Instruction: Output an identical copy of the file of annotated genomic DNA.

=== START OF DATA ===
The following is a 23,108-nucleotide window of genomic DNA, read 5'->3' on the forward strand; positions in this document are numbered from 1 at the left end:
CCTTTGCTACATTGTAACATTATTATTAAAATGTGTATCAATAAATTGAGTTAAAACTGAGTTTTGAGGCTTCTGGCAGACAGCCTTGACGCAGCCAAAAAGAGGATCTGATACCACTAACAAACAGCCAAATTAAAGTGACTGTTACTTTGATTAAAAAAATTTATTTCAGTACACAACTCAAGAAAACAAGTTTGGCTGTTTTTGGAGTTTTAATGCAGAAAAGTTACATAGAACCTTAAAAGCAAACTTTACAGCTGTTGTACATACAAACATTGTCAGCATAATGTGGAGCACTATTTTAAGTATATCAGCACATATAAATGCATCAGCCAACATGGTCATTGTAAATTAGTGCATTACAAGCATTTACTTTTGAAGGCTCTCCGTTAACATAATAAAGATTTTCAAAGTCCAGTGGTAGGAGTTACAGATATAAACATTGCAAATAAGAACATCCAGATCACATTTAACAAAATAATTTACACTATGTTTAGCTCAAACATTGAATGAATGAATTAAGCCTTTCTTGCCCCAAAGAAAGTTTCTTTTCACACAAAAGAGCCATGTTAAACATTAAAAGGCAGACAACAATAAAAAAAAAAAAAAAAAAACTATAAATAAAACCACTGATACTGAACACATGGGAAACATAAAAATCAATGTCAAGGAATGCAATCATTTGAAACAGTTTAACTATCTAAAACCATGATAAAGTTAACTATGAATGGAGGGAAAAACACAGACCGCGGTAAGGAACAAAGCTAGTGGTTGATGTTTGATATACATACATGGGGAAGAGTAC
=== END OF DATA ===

The following is a 23,108-nucleotide window of genomic DNA, read 5'->3' on the forward strand; positions in this document are numbered from 1 at the left end:
CCTTTGCTACATTGTAACATTATTATTAAAATGTGTATCAATAAATTGAGTTAAAACTGAGTTTTGAGGCTTCTGGCAGACAGCCTTGACGCAGCCAAAAAGAGGATCTGATACCACTAACAAACAGCCAAATTAAAGTGACTGTTACTTTGATTAAAAAAATTTATTTCAGTACACAACTCAAGAAAACAAGTTTGGCTGTTTTTGGAGTTTTAATGCAGAAAAGTTACATAGAACCTTAAAAGCAAACTTTACAGCTGTTGTACATACAAACATTGTCAGCATAATGTGGAGCACTATTTTAAGTATATCAGCACATATAAATGCATCAGCCAACATGGTCATTGTAAATTAGTGCATTACAAGCATTTACTTTTGAAGGCTCTCCGTTAACATAATAAAGATTTTCAAAGTCCAGTGGTAGGAGTTACAGATATAAACATTGCAAATAAGAACATCCAGATCACATTTAACAAAATAATTTACACTATGTTTAGCTCAAACATTGAATGAATGAATTAAGCCTTTCTTGCCCCAAAGAAAGTTTCTTTTCACACAAAAGAGCCATGTTAAACATTAAAAGGCAGACAACAATAAAAAAAAAAAAAAAAAAACTATAAATAAAACCACTGATACTGAACACATGGGAAACATAAAAATCAATGTCAAGGAATGCAATCATTTGAAACAGTTTAACTATCTAAAACCATGATAAAGTTAACTATGAATGGAGGGAAAAACACAGACCGCGGTAAGGAACAAAGCTAGTGGTTGATGTTTGATATACATACATGGGGAAGAGTAC